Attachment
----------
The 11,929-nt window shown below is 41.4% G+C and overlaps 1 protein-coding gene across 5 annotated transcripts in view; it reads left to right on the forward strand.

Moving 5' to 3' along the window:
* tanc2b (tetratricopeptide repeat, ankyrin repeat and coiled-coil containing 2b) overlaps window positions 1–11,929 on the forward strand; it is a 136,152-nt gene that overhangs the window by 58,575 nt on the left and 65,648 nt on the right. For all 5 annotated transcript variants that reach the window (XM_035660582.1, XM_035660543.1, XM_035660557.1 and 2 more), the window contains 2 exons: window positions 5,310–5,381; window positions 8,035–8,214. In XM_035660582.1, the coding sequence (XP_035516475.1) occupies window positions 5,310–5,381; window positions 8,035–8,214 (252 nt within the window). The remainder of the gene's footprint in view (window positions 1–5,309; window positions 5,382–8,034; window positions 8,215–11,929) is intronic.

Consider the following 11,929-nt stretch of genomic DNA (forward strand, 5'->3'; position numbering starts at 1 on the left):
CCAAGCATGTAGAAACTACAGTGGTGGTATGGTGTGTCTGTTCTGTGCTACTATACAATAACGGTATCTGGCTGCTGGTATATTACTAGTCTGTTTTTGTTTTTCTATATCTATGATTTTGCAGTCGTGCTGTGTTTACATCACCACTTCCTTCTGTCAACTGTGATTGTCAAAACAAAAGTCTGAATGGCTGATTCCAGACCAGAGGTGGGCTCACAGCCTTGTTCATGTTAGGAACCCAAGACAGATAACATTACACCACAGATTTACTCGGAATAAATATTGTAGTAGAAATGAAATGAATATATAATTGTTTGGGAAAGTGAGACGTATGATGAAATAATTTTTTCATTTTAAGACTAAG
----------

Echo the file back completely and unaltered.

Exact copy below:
The 11,929-nt window shown below is 41.4% G+C and overlaps 1 protein-coding gene across 5 annotated transcripts in view; it reads left to right on the forward strand.

Moving 5' to 3' along the window:
* tanc2b (tetratricopeptide repeat, ankyrin repeat and coiled-coil containing 2b) overlaps window positions 1–11,929 on the forward strand; it is a 136,152-nt gene that overhangs the window by 58,575 nt on the left and 65,648 nt on the right. For all 5 annotated transcript variants that reach the window (XM_035660582.1, XM_035660543.1, XM_035660557.1 and 2 more), the window contains 2 exons: window positions 5,310–5,381; window positions 8,035–8,214. In XM_035660582.1, the coding sequence (XP_035516475.1) occupies window positions 5,310–5,381; window positions 8,035–8,214 (252 nt within the window). The remainder of the gene's footprint in view (window positions 1–5,309; window positions 5,382–8,034; window positions 8,215–11,929) is intronic.

Consider the following 11,929-nt stretch of genomic DNA (forward strand, 5'->3'; position numbering starts at 1 on the left):
CCAAGCATGTAGAAACTACAGTGGTGGTATGGTGTGTCTGTTCTGTGCTACTATACAATAACGGTATCTGGCTGCTGGTATATTACTAGTCTGTTTTTGTTTTTCTATATCTATGATTTTGCAGTCGTGCTGTGTTTACATCACCACTTCCTTCTGTCAACTGTGATTGTCAAAACAAAAGTCTGAATGGCTGATTCCAGACCAGAGGTGGGCTCACAGCCTTGTTCATGTTAGGAACCCAAGACAGATAACATTACACCACAGATTTACTCGGAATAAATATTGTAGTAGAAATGAAATGAATATATAATTGTTTGGGAAAGTGAGACGTATGATGAAATAATTTTTTCATTTTAAGACTAAG